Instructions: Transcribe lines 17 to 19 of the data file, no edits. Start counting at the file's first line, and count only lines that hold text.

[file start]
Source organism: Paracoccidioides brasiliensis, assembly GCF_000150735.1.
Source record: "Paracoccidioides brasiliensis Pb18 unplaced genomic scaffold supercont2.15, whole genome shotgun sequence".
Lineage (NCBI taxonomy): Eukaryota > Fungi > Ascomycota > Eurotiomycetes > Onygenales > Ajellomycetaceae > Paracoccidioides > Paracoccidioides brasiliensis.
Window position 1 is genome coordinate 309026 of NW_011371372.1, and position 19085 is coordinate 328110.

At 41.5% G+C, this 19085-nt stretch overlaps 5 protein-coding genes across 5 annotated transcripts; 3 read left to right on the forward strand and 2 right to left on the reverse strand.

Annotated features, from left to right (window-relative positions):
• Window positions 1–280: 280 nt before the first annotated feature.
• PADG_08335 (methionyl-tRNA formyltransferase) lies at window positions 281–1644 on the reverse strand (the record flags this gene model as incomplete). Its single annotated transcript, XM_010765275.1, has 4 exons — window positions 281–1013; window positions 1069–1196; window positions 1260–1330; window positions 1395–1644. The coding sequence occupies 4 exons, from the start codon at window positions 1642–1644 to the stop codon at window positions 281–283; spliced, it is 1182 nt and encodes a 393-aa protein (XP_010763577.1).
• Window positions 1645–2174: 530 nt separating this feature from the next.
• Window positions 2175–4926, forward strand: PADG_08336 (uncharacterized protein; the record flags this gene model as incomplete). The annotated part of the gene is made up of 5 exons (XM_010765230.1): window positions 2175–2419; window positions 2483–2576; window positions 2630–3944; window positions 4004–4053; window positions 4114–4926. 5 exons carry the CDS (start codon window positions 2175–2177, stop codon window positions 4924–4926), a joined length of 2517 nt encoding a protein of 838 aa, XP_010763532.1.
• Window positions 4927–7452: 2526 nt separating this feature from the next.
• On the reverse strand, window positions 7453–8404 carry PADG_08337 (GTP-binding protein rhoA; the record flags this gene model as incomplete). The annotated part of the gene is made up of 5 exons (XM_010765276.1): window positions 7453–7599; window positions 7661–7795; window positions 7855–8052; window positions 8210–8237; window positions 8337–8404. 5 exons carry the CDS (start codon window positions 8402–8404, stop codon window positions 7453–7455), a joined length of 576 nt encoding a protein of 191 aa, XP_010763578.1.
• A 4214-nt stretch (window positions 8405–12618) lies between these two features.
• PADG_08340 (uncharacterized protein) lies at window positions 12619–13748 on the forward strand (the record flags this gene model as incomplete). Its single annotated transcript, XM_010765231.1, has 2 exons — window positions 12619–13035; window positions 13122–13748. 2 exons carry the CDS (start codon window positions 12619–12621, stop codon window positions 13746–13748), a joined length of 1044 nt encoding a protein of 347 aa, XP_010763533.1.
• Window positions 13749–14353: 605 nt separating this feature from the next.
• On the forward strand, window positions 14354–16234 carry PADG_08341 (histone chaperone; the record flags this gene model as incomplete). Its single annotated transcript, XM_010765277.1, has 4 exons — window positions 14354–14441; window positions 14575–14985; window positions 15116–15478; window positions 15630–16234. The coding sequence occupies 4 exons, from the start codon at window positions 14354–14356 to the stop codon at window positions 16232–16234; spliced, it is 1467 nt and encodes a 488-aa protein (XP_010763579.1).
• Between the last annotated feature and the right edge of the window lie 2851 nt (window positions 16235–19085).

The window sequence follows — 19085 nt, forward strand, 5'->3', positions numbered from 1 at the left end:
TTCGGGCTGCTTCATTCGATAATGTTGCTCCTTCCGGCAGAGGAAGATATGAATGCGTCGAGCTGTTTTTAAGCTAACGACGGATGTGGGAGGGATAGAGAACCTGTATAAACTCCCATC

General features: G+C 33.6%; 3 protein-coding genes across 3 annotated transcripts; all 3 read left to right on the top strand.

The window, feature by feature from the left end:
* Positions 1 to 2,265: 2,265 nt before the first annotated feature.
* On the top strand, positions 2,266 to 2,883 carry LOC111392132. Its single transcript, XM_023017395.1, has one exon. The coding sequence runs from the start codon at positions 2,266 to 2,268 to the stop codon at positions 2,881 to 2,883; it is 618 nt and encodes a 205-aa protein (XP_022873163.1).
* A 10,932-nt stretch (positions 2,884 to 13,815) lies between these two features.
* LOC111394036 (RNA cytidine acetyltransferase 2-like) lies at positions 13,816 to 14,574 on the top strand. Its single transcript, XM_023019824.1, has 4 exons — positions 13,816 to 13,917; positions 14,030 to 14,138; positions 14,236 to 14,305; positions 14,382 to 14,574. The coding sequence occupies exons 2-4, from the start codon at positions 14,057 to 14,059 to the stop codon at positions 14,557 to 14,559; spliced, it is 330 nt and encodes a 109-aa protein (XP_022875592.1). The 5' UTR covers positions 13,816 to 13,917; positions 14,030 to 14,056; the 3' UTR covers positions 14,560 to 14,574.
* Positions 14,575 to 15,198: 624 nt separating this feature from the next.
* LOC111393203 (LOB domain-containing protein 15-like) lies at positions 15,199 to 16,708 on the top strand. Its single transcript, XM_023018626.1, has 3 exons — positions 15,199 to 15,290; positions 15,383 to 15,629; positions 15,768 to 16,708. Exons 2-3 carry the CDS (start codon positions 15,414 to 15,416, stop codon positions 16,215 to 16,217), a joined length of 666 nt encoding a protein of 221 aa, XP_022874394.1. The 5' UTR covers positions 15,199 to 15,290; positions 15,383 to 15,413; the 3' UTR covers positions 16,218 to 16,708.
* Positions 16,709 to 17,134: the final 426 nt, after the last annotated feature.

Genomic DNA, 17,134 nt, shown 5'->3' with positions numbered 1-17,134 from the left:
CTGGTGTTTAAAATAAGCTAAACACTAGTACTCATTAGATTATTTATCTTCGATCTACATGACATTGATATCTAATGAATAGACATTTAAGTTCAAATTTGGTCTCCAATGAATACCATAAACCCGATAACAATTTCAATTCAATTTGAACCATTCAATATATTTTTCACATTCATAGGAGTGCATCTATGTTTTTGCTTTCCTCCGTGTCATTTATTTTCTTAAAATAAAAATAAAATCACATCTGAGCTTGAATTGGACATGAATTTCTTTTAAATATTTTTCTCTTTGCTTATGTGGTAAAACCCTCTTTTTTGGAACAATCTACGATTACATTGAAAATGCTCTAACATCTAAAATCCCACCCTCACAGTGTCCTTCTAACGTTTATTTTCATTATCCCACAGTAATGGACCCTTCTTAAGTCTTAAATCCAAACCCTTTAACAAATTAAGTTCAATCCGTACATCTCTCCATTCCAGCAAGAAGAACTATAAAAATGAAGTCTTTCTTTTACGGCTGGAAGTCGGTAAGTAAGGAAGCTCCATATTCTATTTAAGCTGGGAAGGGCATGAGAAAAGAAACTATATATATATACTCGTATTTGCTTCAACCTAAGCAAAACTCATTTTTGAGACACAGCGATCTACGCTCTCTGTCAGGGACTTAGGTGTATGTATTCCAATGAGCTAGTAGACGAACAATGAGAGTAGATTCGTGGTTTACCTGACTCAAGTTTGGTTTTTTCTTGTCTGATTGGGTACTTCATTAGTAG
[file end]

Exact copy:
• Between the last annotated feature and the right edge of the window lie 2851 nt (window positions 16235–19085).

The window sequence follows — 19085 nt, forward strand, 5'->3', positions numbered from 1 at the left end:
TTCGGGCTGCTTCATTCGATAATGTTGCTCCTTCCGGCAGAGGAAGATATGAATGCGTCGAGCTGTTTTTAAGCTAACGACGGATGTGGGAGGGATAGAGAACCTGTATAAACTCCCATC